After providing consent, subjects were instructed to imagine themselves ‘in a particular situation in our laboratory. Please try to picture yourself in the situation we are describing. We will ask you to complete a series of questions regarding how you think you would think, feel and act in this situation.’ The layout and instructions of the game were presented as they were in experiment 1, and the rounds of the game and the self-report measures were the same. However, subjects did not complete a lexical decision task following the first round and were not debriefed following the completion of the experiment (because no deception was involved).

(c) Psychometric information regarding the self-report measures

(i) Self-rated emotions towards the other players

Subjects were asked to describe their emotional responses towards both of the other players after the first round. They described their feelings towards both players to avoid demand effects that might have occurred by probing only about the dictator. (Emotional reactions to the other player were not of theoretical interest here and so, in the interest of brevity, we do not report them.)

  • — Anger. Three-item composite of ratings on a scale from 0 (not at all) to 5 (extremely) of the extent to which the subject was ‘angry,’ ‘mad,’ and ‘outraged’ at the dictator (Cronbach's α = 0.94).

  • — Envy. Two-item composite of ratings on a scale from 0 (not at all) to 5 (extremely) of the extent to which the subject was ‘envious’ and ‘jealous’ of the dictator (Cronbach's α = 0.84).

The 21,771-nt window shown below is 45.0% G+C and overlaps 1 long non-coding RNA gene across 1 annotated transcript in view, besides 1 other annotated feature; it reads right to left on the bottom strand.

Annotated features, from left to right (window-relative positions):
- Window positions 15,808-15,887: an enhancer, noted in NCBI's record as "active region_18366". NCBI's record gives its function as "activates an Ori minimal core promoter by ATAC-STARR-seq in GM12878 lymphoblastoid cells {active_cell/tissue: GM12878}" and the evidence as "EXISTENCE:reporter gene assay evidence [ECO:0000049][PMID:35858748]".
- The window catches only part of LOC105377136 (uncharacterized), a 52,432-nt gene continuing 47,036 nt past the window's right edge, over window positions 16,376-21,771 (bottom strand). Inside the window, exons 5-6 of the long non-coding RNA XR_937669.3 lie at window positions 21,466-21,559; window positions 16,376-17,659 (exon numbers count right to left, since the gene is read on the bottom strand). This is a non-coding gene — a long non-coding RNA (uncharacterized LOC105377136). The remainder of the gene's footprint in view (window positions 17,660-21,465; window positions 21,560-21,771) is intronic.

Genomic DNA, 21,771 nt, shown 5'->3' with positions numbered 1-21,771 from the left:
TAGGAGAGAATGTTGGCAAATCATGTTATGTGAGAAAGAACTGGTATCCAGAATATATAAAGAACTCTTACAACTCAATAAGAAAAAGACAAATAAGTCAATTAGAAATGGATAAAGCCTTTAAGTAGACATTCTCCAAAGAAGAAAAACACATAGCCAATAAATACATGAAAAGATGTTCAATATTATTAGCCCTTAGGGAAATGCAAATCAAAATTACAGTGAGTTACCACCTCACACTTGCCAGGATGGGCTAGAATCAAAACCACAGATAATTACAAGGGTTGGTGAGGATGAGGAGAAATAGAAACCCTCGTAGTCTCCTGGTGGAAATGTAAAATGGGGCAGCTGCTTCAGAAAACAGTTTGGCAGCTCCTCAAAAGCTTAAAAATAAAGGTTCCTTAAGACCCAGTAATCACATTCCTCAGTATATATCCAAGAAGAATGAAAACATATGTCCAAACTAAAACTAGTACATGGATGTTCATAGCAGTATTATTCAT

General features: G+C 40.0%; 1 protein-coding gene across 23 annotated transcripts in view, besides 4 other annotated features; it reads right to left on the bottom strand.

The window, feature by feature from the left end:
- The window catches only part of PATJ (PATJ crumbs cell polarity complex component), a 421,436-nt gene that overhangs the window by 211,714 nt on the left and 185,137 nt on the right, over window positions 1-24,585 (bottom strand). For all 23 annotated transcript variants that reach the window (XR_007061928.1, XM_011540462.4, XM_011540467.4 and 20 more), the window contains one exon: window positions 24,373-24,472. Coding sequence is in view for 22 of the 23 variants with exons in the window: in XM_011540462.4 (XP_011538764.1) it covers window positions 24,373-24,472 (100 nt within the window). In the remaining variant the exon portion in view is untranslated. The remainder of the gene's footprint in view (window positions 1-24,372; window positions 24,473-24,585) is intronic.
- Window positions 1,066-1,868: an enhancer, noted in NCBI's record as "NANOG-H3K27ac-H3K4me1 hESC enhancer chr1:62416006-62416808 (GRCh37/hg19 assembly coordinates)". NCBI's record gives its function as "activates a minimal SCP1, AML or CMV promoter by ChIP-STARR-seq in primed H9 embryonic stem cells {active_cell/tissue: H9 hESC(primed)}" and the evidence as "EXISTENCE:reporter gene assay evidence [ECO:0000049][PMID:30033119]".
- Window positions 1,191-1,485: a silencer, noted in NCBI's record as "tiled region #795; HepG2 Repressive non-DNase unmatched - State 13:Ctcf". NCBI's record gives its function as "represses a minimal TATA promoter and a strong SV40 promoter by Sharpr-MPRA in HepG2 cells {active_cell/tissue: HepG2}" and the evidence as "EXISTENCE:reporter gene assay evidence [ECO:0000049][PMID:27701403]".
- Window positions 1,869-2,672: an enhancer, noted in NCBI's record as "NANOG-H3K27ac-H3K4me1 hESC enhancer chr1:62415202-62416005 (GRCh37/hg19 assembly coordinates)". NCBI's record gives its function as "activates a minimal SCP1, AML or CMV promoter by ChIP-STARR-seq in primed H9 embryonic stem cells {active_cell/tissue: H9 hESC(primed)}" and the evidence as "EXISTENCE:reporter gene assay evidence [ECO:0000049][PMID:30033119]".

(ii) Fairness/moral wrongness of the round 1 dictator's behaviour

Subjects were asked to rate both how ‘fair’ and how ‘morally wrong’ the dictator's behaviour was towards the recipient in round 1 on a scale from 1 (not at all) to 9 (totally).

3. Results

(a) Experiment 1

Third parties did not punish on behalf of strangers: a one-sample Wilcoxon test (used because distributions were non-normal) revealed that the sample median of the distribution of dollars punished or rewarded in round 2 (in terms of the effect on the recipient, not the cost to the subject) by third-party witnesses of unfairness did not differ significantly from a hypothesized median of zero (z =−1.48, p = 0.140, n = 65; all p-values throughout manuscript are two-tailed). By contrast, victims of unfairness punished a non-zero amount (z =−3.52, p < 0.001, n = 61)—significantly more than mere witnesses of unfairness (p = 0.026, n = 126; two-sample median test; figure 2).